Considered Dickens' harshest indictment of mid-19th-century industrial practices and their dehumanizing effects, Hard Times offers a fascinating tapestry of Victorian life, filled with the richness of detail, brilliant characterization, and passionate social concern that typify the novelist's finest creations. Hard Times, published in 1854, it is about life during the Industrial Revolution. It focuses on the fictional town of Coketown, England and the people who live there and their struggles. It begins with Thomas Gradgrind lecturing about facts.
ABOUT THE AUTHOR: Charles John Huffam Dickens was an English writer and social critic. He created some of the world's best-known fictional characters and is regarded by many as the greatest novelist of the Victorian era. His works enjoyed unprecedented popularity during his lifetime, and by the 20th century critics and scholars had recognised him as a literary genius. His novels and short stories are still widely read today. Born in Portsmouth, Dickens left school to work in a factory when his father was incarcerated in a debtors' prison.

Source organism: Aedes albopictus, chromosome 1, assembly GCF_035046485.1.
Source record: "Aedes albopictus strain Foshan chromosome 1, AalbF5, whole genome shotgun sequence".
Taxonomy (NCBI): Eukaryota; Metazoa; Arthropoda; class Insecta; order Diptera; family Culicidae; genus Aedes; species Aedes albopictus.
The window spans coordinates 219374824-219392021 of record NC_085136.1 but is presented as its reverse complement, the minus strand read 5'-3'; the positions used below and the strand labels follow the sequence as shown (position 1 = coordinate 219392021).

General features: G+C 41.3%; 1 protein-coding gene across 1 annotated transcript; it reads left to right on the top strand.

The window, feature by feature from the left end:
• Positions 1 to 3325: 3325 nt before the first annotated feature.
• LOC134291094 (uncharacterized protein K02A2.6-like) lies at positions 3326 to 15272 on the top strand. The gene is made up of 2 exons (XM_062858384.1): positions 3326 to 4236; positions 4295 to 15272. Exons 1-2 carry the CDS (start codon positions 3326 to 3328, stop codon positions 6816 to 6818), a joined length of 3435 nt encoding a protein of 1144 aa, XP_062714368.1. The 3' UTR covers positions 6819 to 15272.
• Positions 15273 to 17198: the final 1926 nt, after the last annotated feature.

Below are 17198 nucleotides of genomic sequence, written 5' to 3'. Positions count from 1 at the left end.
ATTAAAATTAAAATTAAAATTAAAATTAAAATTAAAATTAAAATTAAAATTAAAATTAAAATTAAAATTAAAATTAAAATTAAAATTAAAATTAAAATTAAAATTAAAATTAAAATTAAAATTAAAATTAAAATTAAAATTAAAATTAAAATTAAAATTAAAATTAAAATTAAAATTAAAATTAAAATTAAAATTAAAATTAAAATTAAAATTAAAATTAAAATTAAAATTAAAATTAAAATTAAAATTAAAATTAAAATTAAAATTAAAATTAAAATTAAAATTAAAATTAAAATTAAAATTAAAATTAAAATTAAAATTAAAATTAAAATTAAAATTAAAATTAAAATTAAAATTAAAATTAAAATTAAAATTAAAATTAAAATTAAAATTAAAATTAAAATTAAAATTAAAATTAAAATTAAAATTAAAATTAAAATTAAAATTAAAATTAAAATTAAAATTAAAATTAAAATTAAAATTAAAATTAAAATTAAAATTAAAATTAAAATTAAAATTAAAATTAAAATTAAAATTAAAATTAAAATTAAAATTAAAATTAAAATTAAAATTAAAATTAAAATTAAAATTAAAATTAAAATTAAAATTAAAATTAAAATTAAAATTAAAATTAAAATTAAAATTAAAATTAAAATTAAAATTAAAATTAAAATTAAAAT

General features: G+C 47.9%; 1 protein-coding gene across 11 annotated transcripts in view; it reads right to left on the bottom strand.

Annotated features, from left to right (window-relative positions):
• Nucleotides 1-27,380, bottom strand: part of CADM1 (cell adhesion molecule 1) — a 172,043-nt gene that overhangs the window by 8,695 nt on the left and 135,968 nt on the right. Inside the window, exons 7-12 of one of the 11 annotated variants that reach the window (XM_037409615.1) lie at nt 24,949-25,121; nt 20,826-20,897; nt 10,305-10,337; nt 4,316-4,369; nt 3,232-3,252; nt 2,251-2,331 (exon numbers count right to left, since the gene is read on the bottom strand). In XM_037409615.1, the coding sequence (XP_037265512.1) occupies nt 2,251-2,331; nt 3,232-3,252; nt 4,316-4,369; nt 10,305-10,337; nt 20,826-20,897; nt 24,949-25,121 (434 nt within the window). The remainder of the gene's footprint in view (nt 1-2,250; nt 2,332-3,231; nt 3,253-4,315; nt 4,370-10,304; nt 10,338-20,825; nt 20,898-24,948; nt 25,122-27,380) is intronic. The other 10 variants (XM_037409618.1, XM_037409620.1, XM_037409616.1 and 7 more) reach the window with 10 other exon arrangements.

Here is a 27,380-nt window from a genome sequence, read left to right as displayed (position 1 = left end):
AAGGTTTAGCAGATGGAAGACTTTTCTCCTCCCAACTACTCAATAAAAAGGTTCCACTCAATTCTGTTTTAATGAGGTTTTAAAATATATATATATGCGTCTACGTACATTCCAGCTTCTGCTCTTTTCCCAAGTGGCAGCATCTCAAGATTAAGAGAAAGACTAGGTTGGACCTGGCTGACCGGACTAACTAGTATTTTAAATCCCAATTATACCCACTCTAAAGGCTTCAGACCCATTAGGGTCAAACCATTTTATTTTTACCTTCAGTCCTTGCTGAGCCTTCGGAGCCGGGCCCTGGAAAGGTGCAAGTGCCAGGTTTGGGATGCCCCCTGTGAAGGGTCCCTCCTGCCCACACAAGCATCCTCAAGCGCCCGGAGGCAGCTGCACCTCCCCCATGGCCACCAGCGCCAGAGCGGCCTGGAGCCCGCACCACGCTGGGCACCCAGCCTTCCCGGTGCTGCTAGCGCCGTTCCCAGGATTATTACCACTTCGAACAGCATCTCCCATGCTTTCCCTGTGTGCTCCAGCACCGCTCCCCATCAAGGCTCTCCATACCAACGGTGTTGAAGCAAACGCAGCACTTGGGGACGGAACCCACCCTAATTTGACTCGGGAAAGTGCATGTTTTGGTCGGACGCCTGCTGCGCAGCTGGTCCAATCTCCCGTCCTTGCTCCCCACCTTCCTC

Despite his lack of formal education, he edited a weekly journal for 20 years, wrote 15 novels, five novellas, hundreds of short stories and non-fiction articles, lectured and performed readings extensively, was an indefatigable letter writer, and campaigned vigorously for children's rights, education, and other social reforms. Dickens's literary success began with the 1836 serial publication of The Pickwick Papers.
Within a few years he had become an international literary celebrity, famous for his humour, satire, and keen observation of character and society. His novels, most published in monthly or weekly instalments, pioneered the serial publication of narrative fiction, which became the dominant Victorian mode for novel publication. Cliffhanger endings in his serial publications kept readers in suspense. The instalment format allowed Dickens to evaluate his audience's reaction, and he often modified his plot and character development based on such feedback. For example, when his wife's chiropodist expressed distress at the way Miss Mowcher in David Copperfield seemed to reflect her disabilities, Dickens improved the character with positive features His plots were carefully constructed, and he often wove elements from topical events into his narratives. Masses of the illiterate poor chipped in ha'pennies to have each new monthly episode read to them, opening up and inspiring a new class of readers